It is my first time using a film camera and I've developed my first roll of film, Lomography CN 400. The camera is a Fujifilm MDL-9.

I know that my problem is light leaks and it's coming from the back of the camera (i think), but the fact that there are so many horizontal lines of it in some photos that I took makes me confused about where's is the leak that caused it.

enter image description here

Link to full size image

Here are the back side of my camera:

enter image description here

  • \$\begingroup\$ Have you tried shooting a roll after covering the back window with black (gaffer) tape? \$\endgroup\$
    – xiota
    Commented Oct 18, 2020 at 2:13
  • \$\begingroup\$ As this is my first time, no, but I've already covered the back window of my camera with tape and I'm going to see the result after I send the roll to a lab. \$\endgroup\$ Commented Oct 18, 2020 at 6:56
  • \$\begingroup\$ Take a look at this: photo.stackexchange.com/questions/90364/… \$\endgroup\$
    – Rafael
    Commented Oct 20, 2020 at 14:53
  • \$\begingroup\$ I thought the entire point of most Lomography products was to create "unique" images due to defects such as light leaks or uncorrected lens aberrations? \$\endgroup\$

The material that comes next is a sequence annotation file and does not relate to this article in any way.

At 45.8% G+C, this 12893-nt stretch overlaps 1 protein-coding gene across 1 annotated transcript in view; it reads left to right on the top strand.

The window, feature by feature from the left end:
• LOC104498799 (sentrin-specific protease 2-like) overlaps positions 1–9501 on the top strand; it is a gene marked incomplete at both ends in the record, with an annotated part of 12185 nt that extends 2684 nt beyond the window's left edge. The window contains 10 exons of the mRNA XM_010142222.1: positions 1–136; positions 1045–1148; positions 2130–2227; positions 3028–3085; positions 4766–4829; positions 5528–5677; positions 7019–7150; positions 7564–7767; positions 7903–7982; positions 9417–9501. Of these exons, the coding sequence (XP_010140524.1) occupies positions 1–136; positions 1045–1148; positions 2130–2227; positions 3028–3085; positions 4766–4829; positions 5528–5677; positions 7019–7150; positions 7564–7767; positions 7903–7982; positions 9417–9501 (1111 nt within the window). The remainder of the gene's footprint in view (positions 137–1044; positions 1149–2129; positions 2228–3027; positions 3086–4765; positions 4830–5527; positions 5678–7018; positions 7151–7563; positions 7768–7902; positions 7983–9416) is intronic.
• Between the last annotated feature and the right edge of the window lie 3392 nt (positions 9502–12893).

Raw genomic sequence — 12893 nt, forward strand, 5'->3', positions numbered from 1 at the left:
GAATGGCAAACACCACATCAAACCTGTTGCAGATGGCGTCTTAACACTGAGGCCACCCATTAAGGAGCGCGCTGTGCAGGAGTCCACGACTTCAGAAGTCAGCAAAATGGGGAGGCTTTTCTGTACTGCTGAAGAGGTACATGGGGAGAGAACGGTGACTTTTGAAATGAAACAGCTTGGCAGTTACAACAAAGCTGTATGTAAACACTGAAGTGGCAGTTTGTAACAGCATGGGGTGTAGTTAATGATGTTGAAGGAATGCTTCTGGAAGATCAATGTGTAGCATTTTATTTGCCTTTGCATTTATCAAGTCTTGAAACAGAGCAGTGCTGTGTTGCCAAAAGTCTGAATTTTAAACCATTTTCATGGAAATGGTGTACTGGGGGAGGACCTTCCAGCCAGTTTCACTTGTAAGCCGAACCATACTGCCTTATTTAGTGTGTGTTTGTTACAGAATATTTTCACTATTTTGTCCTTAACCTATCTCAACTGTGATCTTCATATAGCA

– Michael C
    Commented Oct 20, 2020 at 21:06

1 Answer 1


Find a tiny key-chain flashlight that remains on without the need to keep pressing the button. This flashlight must be small enough to fit in the camera with no film loaded and the back closed. Turn on flashlight and close film loading door. Find the darkest room in your home, likely a closet or bath. Cover all cracks under and around the door with towels. The idea is total darkness. Best you do this at night with all adjacent lights off.

Retire with the camera to this dark place and sit with the camera. It likely will take 15 minutes for your eyes to dark-adapt. During this wait time, examine the camera from all angles. This theory "if light leaks in, it will also leak out". This flashlight trick works, but you must be in total darkness and dark-adapted. This takes 15 to 20 minutes. Your eyes gain sensitivity by secreting a chemical nicknamed "visible violet" which bathes the retina and increases the eye's ISO.

  • \$\begingroup\$ thank you for your answer! I'll try that when I get one in my hand. \$\endgroup\$ Commented Oct 19, 2020 at 5:31

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